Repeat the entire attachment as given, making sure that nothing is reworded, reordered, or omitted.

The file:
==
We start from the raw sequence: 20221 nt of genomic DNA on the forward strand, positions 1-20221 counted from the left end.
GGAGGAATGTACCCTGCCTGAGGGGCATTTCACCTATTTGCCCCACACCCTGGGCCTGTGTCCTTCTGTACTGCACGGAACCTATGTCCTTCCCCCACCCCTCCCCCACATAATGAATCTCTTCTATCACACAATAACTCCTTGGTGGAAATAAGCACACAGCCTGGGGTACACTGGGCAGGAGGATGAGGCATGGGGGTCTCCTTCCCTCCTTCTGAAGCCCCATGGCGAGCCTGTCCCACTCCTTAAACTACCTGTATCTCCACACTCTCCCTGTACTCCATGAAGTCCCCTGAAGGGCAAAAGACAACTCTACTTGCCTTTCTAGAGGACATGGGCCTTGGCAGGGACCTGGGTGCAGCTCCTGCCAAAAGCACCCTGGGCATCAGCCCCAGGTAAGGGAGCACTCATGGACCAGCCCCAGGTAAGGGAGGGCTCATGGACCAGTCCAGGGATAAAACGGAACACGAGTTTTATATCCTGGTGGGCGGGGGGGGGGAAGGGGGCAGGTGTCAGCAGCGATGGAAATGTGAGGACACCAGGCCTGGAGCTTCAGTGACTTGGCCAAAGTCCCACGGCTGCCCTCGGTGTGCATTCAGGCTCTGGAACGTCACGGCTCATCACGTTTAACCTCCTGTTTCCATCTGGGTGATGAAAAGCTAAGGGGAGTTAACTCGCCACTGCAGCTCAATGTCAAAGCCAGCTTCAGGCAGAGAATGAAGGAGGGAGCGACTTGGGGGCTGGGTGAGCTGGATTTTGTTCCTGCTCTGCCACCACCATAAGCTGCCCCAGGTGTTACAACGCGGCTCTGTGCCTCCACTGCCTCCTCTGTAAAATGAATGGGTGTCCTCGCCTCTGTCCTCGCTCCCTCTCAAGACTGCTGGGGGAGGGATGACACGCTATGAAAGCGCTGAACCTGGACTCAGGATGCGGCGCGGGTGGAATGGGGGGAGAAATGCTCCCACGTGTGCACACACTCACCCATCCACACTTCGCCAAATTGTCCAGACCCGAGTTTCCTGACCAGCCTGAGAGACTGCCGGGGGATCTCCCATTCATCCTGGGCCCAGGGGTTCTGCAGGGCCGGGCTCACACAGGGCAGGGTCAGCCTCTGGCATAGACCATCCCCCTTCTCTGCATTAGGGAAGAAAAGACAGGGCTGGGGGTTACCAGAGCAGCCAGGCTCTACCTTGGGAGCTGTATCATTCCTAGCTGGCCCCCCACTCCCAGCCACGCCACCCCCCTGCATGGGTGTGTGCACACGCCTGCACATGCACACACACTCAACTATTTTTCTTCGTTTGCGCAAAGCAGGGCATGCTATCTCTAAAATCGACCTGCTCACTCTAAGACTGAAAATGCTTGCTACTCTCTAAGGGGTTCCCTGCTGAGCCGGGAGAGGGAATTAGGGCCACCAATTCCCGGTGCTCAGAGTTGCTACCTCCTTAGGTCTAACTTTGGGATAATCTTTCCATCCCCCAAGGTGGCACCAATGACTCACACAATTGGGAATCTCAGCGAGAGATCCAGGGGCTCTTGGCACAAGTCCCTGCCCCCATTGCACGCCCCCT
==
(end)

We start from the raw sequence: 20221 nt of genomic DNA on the forward strand, positions 1-20221 counted from the left end.
GGAGGAATGTACCCTGCCTGAGGGGCATTTCACCTATTTGCCCCACACCCTGGGCCTGTGTCCTTCTGTACTGCACGGAACCTATGTCCTTCCCCCACCCCTCCCCCACATAATGAATCTCTTCTATCACACAATAACTCCTTGGTGGAAATAAGCACACAGCCTGGGGTACACTGGGCAGGAGGATGAGGCATGGGGGTCTCCTTCCCTCCTTCTGAAGCCCCATGGCGAGCCTGTCCCACTCCTTAAACTACCTGTATCTCCACACTCTCCCTGTACTCCATGAAGTCCCCTGAAGGGCAAAAGACAACTCTACTTGCCTTTCTAGAGGACATGGGCCTTGGCAGGGACCTGGGTGCAGCTCCTGCCAAAAGCACCCTGGGCATCAGCCCCAGGTAAGGGAGCACTCATGGACCAGCCCCAGGTAAGGGAGGGCTCATGGACCAGTCCAGGGATAAAACGGAACACGAGTTTTATATCCTGGTGGGCGGGGGGGGGGAAGGGGGCAGGTGTCAGCAGCGATGGAAATGTGAGGACACCAGGCCTGGAGCTTCAGTGACTTGGCCAAAGTCCCACGGCTGCCCTCGGTGTGCATTCAGGCTCTGGAACGTCACGGCTCATCACGTTTAACCTCCTGTTTCCATCTGGGTGATGAAAAGCTAAGGGGAGTTAACTCGCCACTGCAGCTCAATGTCAAAGCCAGCTTCAGGCAGAGAATGAAGGAGGGAGCGACTTGGGGGCTGGGTGAGCTGGATTTTGTTCCTGCTCTGCCACCACCATAAGCTGCCCCAGGTGTTACAACGCGGCTCTGTGCCTCCACTGCCTCCTCTGTAAAATGAATGGGTGTCCTCGCCTCTGTCCTCGCTCCCTCTCAAGACTGCTGGGGGAGGGATGACACGCTATGAAAGCGCTGAACCTGGACTCAGGATGCGGCGCGGGTGGAATGGGGGGAGAAATGCTCCCACGTGTGCACACACTCACCCATCCACACTTCGCCAAATTGTCCAGACCCGAGTTTCCTGACCAGCCTGAGAGACTGCCGGGGGATCTCCCATTCATCCTGGGCCCAGGGGTTCTGCAGGGCCGGGCTCACACAGGGCAGGGTCAGCCTCTGGCATAGACCATCCCCCTTCTCTGCATTAGGGAAGAAAAGACAGGGCTGGGGGTTACCAGAGCAGCCAGGCTCTACCTTGGGAGCTGTATCATTCCTAGCTGGCCCCCCACTCCCAGCCACGCCACCCCCCTGCATGGGTGTGTGCACACGCCTGCACATGCACACACACTCAACTATTTTTCTTCGTTTGCGCAAAGCAGGGCATGCTATCTCTAAAATCGACCTGCTCACTCTAAGACTGAAAATGCTTGCTACTCTCTAAGGGGTTCCCTGCTGAGCCGGGAGAGGGAATTAGGGCCACCAATTCCCGGTGCTCAGAGTTGCTACCTCCTTAGGTCTAACTTTGGGATAATCTTTCCATCCCCCAAGGTGGCACCAATGACTCACACAATTGGGAATCTCAGCGAGAGATCCAGGGGCTCTTGGCACAAGTCCCTGCCCCCATTGCACGCCCCCT